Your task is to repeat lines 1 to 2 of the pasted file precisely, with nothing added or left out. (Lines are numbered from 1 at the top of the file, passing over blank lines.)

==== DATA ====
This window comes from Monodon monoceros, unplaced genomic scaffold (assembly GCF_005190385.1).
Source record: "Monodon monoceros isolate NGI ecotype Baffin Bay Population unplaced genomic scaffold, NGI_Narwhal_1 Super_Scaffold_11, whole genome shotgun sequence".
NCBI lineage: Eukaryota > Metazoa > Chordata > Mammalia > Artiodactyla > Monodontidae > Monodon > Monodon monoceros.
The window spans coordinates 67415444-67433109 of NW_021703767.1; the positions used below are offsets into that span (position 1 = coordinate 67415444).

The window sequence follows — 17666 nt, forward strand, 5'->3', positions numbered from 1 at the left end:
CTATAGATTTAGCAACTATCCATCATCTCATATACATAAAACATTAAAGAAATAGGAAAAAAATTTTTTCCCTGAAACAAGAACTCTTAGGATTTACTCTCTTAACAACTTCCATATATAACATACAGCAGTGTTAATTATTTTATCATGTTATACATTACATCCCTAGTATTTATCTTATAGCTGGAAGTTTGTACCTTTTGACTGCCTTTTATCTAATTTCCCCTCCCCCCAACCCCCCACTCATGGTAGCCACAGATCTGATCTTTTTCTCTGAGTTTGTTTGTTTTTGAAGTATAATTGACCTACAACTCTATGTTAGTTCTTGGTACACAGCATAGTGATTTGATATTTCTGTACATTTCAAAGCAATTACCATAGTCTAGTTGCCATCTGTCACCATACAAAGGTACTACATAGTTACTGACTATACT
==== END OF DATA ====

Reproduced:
This window comes from Monodon monoceros, unplaced genomic scaffold (assembly GCF_005190385.1).
Source record: "Monodon monoceros isolate NGI ecotype Baffin Bay Population unplaced genomic scaffold, NGI_Narwhal_1 Super_Scaffold_11, whole genome shotgun sequence".